Flowering cherries come in dozens of different varieties providing flowers in single or double forms of white, pink or magenta. The trees themselves grow in an assortment of sizes and shapes. Choose from narrow, upright, columnar, broad, spreading and weeping shapes ranging in size from small to very large. Those in colder locations of Tooele County may look to ‘Schuberts’ or ‘Canada Red Choke Cherry’ which are very hardy. They also color up the summer landscape with their purplish foliage. Find out what you are purchasing and plant it in an appropriately sized spot so it can grow and flourish for years.
Flowering pears array themselves with a spectacular blizzard of spring blossoms. The tree leafs out in dark-green glossy leaves in the summer, and in the fall, they turn brilliant colors of yellow, orange or red.
The name ‘Bradford pear’ is synonymous with flowering pears, because of its gorgeous masses of spring flowers, but a number of newer and better varieties has outclassed it. Bradford produces a mass of branches at about the same level on the tree and the limb structure is weak. It is extremely susceptible to storm breakage. Better varieties with upright growth forms include ‘Aristocrat,’ ‘Autumn Blaze,’ ‘Redspire,’ ‘Trinity,’ and ‘Chanticleer.’ All of these offer spectacular blooms and are usually winter hardy and resistant to fire blight. The fruit is very small and round and not messy.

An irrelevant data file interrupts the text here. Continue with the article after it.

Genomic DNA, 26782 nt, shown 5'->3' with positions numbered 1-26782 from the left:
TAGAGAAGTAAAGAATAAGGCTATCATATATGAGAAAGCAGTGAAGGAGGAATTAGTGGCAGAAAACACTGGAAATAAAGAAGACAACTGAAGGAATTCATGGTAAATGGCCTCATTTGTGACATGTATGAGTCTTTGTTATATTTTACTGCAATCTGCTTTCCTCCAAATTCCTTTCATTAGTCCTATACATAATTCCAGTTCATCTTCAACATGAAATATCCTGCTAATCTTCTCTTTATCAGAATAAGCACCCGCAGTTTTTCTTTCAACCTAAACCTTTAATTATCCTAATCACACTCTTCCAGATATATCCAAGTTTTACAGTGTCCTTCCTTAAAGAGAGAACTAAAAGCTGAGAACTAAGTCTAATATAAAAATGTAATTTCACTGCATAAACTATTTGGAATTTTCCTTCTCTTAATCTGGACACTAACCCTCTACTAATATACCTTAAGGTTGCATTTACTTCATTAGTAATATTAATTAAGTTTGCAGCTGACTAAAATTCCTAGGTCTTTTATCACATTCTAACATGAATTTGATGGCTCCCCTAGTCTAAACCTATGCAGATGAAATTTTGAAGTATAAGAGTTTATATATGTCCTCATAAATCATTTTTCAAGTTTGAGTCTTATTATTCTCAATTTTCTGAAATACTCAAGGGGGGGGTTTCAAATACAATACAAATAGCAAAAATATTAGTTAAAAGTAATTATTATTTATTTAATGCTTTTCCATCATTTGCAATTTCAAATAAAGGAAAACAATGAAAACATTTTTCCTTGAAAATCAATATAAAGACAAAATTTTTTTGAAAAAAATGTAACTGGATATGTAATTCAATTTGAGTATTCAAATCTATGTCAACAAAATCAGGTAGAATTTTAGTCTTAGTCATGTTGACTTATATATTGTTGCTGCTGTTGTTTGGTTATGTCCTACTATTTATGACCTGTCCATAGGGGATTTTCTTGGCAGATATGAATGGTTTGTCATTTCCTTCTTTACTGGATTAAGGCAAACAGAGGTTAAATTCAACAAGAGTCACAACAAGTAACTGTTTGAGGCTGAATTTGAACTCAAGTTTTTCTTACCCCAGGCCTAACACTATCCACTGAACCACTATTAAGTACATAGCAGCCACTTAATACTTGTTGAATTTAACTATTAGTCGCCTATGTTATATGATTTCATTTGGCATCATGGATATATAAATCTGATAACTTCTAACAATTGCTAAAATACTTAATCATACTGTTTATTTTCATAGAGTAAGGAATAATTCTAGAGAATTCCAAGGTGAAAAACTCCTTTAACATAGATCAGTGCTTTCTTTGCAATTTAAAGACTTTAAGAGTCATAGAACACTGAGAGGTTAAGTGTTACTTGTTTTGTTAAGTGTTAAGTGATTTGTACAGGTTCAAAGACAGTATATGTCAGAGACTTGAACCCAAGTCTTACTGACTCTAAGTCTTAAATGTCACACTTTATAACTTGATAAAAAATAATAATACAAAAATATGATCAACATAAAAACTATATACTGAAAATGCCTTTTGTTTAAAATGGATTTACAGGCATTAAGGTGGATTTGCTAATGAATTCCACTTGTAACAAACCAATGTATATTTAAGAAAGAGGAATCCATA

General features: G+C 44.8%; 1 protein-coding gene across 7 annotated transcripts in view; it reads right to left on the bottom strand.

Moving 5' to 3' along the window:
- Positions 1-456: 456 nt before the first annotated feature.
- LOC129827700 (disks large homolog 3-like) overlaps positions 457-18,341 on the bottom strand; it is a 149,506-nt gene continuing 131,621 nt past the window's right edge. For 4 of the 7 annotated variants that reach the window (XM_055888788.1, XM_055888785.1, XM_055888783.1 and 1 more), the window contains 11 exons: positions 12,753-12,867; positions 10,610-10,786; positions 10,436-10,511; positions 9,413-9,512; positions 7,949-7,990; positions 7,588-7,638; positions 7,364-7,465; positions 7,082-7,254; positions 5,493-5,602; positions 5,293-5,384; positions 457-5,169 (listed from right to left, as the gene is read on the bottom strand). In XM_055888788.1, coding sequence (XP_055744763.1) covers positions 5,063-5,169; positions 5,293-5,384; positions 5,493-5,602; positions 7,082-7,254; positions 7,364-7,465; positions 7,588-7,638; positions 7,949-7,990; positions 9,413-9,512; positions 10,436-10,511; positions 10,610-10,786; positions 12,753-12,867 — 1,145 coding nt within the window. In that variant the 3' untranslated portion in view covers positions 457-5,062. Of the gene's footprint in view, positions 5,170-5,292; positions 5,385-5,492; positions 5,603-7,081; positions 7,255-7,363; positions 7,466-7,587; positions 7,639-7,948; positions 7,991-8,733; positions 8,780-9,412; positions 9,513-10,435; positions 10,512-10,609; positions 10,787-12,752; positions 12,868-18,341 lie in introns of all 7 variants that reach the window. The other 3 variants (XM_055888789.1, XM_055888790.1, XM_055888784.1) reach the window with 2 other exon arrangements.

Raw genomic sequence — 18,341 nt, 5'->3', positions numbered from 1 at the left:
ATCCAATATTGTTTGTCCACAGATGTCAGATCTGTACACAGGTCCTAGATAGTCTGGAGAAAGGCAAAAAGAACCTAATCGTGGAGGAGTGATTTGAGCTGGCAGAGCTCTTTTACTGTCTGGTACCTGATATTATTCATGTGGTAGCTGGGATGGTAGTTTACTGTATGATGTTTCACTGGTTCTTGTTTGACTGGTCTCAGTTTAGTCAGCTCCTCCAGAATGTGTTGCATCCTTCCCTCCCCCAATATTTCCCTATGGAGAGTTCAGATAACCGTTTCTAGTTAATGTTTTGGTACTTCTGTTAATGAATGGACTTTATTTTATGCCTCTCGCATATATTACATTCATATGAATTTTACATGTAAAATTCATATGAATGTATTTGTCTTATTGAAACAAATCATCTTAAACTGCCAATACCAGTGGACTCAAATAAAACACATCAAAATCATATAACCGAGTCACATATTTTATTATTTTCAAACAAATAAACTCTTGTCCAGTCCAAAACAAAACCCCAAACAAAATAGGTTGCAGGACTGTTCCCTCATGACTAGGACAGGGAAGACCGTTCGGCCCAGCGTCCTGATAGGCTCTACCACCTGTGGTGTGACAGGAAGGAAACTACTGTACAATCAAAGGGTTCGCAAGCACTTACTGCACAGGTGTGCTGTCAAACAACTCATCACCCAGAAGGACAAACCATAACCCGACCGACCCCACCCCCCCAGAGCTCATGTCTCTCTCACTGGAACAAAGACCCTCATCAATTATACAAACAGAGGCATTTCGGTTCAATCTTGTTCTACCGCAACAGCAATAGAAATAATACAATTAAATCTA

Crabapples are also small, versatile trees that grow very well here. They are cold hardy and come in an assortment of shapes from narrow upright to weeping forms. They may be single or double, and large or small. Color is their middle name. Their flowers may be white, pink red, lavender or variegated shades. Foliage may be bright to glossy green or shades of bronze, red or purple. Some have very bright, beautiful fall color and some keep their bright red or orange fruit through the drab days of winter.
They sound perfect, but, of course, there are no perfect trees. One word of warning: find out about their fruiting habits — fruit may fall and become messy. The crabapple fruits may be small enough that it doesn’t matter if they fall, or they may cling to the tree. Crabapples may also be susceptible to powdery mildew, the most prevalent disease in our area, and can also suffer from fireblight, cedar apple rust and scab.
Flowering plums are pretty and they have become very popular in the area. Unfortunately, they are overused and they are weak trees. They produce very thick, upright growth with narrow branch angles that break down easily under snow or in heavy winds.
You cannot count on some cultivars to live through our colder winters. Perhaps it would be wise to choose something else.
Hawthorns are smaller trees that provide excellent spring flowers. Many of the older varieties are susceptible to insects and diseases, but improved varieties have reduced that problem. Prune them regularly to keep them looking good. A common defect is crowded upright growth that needs regular removal to keep them attractive. There are a number of different varieties, but one that does well here is ‘Lavalle.’